Climate change is imminent in every corner of world, why?

Posted on : 2021-07-19 18:11 KST Modified on : 2021-07-19 18:11 KST
Experts say that it is time to realize that climate crisis is not something facing us in the distant future but a global survival issue that needs to be grappled with here and now
People evacuate in rubber rafts after the Meuse River flooded Thursday in Liege, Belgium. (Yonhap News)
People evacuate in rubber rafts after the Meuse River flooded Thursday in Liege, Belgium. (Yonhap News)

In a vast river of mud, the “flood of the millennium” caused by torrential rains in Western Europe washed away the robust systems that have supported the advanced economies of the West since the post-WWII era.

The disaster safety standards based on worst-case scenarios, and the response systems and facilities based on them, have proven to be outdated 20th-century relics in the face of the reality of climate change.

It isn’t just Europe. Regions such as North America, Siberia, and Northeast Asia have been experiencing record heat waves, torrential rains, flooding, and wildfires all at once this summer.

Stressing that the climate crisis does not distinguish between developed and developing countries, experts warned that it is time to realize that crisis is not something facing us in the distant future but a global survival issue that needs to be grappled with here and now.

As of Sunday, the death toll in the torrential rains and flooding in Western Europe on Wednesday and Thursday stood at nearly 200. The mounting casualties have come from Germany, a country considered a world leader when it comes to disaster safety management.

Meanwhile, the US and Canada have been suffering through unprecedented heatwaves and wildfires. The western Canadian community of Lytton, British Columbia, saw temperatures soar to 49.6°C (121.28 degrees Fahrenheit) on June 30. The Death Valley region of California hit an official temperature of 54.4°C (129.92 degrees Fahrenheit) on July 11; unofficial measurements put it as high as 56.7°C (134.06 degrees Fahrenheit).

Wildfires are an annual occurrence in the western US, but the murderous heat waves have sent them spreading in at least 70 different places. In southeastern Oregon, a fire cloud reaching 10 kilometers (6.2 miles) in the sky was formed by a pillar of smoke mixed with ash from a massive wildfire.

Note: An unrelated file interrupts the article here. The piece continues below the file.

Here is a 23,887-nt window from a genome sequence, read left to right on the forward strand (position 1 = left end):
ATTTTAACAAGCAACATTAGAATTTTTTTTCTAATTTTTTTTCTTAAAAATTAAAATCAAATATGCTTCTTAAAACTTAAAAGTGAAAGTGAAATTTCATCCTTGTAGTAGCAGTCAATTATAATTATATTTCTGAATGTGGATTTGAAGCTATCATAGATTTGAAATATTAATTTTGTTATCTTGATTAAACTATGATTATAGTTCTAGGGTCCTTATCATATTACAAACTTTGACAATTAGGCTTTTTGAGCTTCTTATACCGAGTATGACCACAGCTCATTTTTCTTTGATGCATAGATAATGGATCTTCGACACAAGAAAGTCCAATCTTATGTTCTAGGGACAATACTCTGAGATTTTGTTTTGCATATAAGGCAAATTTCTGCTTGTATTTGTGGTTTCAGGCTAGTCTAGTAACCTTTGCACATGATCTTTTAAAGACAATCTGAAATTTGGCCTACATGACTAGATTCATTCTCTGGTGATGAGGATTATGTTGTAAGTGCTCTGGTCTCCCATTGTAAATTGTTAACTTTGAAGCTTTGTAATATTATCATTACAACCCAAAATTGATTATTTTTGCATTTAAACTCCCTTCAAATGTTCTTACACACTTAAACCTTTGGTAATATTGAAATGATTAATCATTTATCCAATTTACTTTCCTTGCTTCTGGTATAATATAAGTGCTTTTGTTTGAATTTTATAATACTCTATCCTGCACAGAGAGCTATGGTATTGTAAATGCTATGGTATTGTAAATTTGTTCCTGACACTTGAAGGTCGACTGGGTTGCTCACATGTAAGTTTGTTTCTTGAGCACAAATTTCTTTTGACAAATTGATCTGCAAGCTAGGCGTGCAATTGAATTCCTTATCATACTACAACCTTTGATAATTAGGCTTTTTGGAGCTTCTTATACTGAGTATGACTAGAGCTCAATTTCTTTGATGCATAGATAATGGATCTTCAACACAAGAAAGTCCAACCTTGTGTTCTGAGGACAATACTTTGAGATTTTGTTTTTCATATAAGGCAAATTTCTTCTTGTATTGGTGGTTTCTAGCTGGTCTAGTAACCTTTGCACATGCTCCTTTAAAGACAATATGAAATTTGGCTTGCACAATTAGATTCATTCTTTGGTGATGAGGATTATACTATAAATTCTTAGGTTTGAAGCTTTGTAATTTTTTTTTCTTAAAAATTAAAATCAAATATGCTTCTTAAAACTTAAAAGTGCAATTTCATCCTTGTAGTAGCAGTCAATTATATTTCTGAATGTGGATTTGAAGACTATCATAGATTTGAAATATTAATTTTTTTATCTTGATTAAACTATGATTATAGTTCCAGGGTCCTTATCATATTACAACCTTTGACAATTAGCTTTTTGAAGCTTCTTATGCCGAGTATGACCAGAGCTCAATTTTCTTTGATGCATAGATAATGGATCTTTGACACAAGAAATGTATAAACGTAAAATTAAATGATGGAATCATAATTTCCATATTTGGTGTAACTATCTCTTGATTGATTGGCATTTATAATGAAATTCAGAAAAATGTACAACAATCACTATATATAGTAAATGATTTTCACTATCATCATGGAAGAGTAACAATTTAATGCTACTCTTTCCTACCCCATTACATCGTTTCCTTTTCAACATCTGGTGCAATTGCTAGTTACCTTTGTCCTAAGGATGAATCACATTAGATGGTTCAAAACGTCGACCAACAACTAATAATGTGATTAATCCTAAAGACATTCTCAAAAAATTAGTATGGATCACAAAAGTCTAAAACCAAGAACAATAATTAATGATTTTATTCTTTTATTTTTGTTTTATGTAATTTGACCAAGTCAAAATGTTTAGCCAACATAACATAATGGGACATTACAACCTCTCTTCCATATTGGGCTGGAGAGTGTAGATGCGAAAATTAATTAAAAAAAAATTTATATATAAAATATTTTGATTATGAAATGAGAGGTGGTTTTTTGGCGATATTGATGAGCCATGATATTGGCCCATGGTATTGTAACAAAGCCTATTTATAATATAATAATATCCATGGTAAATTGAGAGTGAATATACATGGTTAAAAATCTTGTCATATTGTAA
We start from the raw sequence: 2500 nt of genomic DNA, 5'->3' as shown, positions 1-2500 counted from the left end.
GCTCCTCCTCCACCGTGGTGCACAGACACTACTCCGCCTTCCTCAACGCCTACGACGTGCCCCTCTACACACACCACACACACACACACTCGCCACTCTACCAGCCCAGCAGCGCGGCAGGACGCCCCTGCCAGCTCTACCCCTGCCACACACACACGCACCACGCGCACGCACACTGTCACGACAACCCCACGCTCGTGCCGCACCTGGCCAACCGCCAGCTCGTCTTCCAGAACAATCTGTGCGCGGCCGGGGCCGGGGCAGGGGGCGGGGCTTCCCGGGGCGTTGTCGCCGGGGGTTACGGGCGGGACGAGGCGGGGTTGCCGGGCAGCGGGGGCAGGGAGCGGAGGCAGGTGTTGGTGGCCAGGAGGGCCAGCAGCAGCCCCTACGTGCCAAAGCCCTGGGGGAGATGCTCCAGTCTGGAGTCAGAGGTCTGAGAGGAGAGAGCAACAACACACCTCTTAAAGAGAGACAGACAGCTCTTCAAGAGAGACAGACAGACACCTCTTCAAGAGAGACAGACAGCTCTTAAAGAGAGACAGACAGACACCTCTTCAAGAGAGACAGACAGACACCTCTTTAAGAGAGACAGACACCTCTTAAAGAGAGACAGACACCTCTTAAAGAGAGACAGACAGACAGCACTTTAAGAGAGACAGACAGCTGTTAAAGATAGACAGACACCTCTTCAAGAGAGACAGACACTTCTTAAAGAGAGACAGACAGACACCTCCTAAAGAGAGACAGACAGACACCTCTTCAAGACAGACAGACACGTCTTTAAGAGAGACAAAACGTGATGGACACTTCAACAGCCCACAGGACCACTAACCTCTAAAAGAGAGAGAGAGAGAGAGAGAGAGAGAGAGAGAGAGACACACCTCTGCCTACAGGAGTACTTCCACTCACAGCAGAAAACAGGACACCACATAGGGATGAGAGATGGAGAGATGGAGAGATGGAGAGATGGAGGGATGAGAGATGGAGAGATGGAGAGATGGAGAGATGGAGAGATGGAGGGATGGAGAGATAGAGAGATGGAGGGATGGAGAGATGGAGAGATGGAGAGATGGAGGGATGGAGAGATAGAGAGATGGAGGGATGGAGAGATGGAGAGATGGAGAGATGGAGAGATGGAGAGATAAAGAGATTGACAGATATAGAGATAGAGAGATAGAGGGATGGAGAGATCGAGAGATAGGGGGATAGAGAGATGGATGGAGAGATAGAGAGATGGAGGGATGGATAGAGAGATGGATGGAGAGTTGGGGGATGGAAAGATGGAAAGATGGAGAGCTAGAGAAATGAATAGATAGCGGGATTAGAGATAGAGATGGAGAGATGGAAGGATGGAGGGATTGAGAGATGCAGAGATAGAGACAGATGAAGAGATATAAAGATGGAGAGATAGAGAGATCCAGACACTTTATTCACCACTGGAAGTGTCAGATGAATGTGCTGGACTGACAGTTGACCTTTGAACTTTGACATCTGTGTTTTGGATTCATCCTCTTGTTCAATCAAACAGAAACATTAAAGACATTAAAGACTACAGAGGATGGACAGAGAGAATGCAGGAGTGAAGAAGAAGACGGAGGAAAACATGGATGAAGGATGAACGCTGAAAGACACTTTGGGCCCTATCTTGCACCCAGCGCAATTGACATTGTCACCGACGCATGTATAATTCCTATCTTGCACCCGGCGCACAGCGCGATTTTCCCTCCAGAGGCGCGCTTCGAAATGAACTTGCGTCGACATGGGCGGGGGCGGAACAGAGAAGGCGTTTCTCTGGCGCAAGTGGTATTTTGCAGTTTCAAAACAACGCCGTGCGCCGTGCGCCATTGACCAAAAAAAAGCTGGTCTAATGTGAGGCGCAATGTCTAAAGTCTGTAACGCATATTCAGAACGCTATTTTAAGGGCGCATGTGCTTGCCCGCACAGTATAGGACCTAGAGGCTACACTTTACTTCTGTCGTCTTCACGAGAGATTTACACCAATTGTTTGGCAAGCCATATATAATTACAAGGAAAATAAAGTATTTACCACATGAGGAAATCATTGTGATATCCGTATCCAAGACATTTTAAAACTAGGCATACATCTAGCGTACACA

Experts in Korea and overseas have pointed to greenhouse gas-driven climate change as a reason for the extreme weather phenomena, which have been growing in intensity all over the world.

“In North America, there was a heatwave due to stagnant high pressure, while Western Europe experienced torrential rains due to stagnant low pressure,” said Lee Hyun-soo, head of the climate prediction division at the Korea Meteorological Administration.

“There are lots of different reasons for atmospheric stagnation, but when long periods of stagnation occur, or stagnation takes place in reasons where there’s no history of similar cases, we need to consider a linkage with climate change,” he said.

Yeh Sang-wook, a marine science and convergence engineering professor at Hanyang University, said, “When we have atmospheric stagnation, it should only last for a day or two.”

“When it does last for a long time like we’ve seen, that’s something that only happens when there’s some external factor causing it to remain in place,” he added.

“In the past, the only places suffering direct damage from climate change were known to be the polar regions [the Arctic and Antarctic]. Now we’re seeing a situation where even the middle-latitude regions [where most of the major cities are located] could be affected by global warming from a long-term perspective,” he said.

The European Centre for Medium‑Range Weather Forecasts told the British newspaper The Guardian that “with climate change, we do expect all hydro-meteorological extremes to become more extreme.

Climate activists stressed the need to recognize that climate change is a present-day phenomenon rather than something that awaits us in the future.

“The climate crisis is confronting us with immediate disaster situations, yet countries and companies remain focused on ‘growth,’” said Hwang In-cheol, president of Climate Crisis Emergency Action.

“We need to accept the warnings that nature is sending us now as a reality,” he said.

On Wednesday, the European Commission announced a climate crisis response plan that imposes rigorous greenhouse gas reduction obligations on its member nations and businesses both inside and outside the region.

But European environmental groups are calling for even stronger measures, contending that the existing ones are inadequate to fend off the imminent crisis.

By Kim Min-je, staff reporter

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